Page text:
In the pre-computer age, wagons and trucks loaded with cotton samples once flooded Front Street, where cotton traders graded, bought, sold, and shipped their wares on the floor of the private Memphis Cotton Exchange. Formerly off-limits to everyone but members and their guests, the restored 3,000-square-foot room—adorned with ornate architectural flourishes from 1924 and a 30-foot ceiling—opened to the public as The Cotton Museum in 2006. Through documentary films and exhibits, the institution traces the history of the exchange and the impact of cotton on culture and society. The museum's oral-history project collects testimonials from merchants, mill workers, and sharecroppers, and its hall of fame honors innovative industry leaders who turned to cotton after unsuccessful attempts at lassoing clouds. Outside, a 30-minute self-guided walking tour highlights nine historical stops around Front Street, whereas the Exploration Hall's interactive indoor exhibit, The Changing World of Cotton, describes industry advances in mechanization and environmental sustainability.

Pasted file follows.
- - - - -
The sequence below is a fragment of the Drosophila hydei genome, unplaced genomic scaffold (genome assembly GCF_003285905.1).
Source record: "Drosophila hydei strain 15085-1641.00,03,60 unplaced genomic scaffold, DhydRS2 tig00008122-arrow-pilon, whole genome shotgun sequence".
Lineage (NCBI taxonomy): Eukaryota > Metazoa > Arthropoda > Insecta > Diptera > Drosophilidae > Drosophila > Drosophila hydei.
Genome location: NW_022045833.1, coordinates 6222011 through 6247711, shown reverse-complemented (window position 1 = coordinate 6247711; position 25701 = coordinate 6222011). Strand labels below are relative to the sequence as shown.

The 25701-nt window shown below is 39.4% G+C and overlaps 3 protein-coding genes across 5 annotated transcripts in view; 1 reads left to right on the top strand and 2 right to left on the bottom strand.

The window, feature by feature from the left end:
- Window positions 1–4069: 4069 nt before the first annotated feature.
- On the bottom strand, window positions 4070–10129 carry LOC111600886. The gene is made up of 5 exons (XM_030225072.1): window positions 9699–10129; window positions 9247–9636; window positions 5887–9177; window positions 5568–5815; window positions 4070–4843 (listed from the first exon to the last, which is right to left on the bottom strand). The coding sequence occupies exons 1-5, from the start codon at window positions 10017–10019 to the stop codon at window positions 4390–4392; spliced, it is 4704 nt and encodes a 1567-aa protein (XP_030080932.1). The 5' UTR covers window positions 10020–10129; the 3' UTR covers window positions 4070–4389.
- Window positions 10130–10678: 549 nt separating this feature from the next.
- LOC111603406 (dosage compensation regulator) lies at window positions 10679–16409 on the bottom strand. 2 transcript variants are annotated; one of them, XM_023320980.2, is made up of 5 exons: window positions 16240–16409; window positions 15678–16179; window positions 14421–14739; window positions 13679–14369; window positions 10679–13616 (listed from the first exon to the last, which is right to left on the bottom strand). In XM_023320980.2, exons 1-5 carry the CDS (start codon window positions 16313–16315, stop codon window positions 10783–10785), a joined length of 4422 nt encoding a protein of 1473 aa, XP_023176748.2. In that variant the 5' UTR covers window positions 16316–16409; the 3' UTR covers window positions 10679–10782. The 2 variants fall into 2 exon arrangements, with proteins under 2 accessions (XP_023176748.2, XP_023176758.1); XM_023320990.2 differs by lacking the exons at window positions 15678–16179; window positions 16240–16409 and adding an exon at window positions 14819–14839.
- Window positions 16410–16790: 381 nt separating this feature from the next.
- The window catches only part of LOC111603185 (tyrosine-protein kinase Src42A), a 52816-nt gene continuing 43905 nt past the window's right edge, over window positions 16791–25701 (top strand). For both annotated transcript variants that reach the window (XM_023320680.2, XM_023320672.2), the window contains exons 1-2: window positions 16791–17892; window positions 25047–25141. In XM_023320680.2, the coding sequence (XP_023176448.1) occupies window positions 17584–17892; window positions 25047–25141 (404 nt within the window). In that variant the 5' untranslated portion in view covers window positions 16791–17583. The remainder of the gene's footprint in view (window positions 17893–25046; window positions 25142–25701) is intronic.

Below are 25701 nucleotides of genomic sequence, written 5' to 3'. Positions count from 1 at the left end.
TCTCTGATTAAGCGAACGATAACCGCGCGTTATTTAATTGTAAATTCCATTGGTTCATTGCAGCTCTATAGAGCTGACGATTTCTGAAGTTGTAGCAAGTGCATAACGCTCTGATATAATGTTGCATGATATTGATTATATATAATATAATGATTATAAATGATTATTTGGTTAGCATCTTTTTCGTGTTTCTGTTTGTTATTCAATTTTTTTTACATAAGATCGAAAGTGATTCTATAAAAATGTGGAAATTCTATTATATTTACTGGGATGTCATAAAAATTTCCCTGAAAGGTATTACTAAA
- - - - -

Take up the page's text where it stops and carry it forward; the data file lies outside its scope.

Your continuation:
Sky Zone fully embodies the concept of bouncing off the walls, as the facility is lined with gigantic trampolines on the floors and angled trampolines on adjacent walls. Ideal for people of all ages, shapes, and physical abilities, the trampolines unite to form one massive sea of bouncy terrain, upon which visitors can play or compete with hanging basketball hoops. Sky Zone is home to 3-D dodgeball, an interactive twist on the classic playground sport that has teams jumping and dodging at new heights. Additionally, the park is great for birthdays and special events. Serious Skyrobics classes allow guests to get into shape and have fun at the same time, unlike running from a stampede of buffalo.
The Fire Museum of Memphis uses a combination of interactive exhibits, artifacts, restorations, and multimedia to illustrate Memphis's history of fire damage and to honor those who dedicate their lives to fighting fires. Built inside the refurbished Fire Engine House No. 1, the museum itself is a rich piece of history. The Memorial Wall's larger-than-life sculptures are a riveting tribute to the heroes who fell in the line of duty, and a collection of prints and portraits honors the 12 brave men who made up the first class of African-American firefighters in 1955. Alongside a bevy of antiques from past eras of fire fighting, the horse-drawn E.H. Crump Steamer, named after the late mayor, will evoke a simpler time—before motor-technologies subjugated our equestrian allies to achieving glory primarily as silly-named racing horses.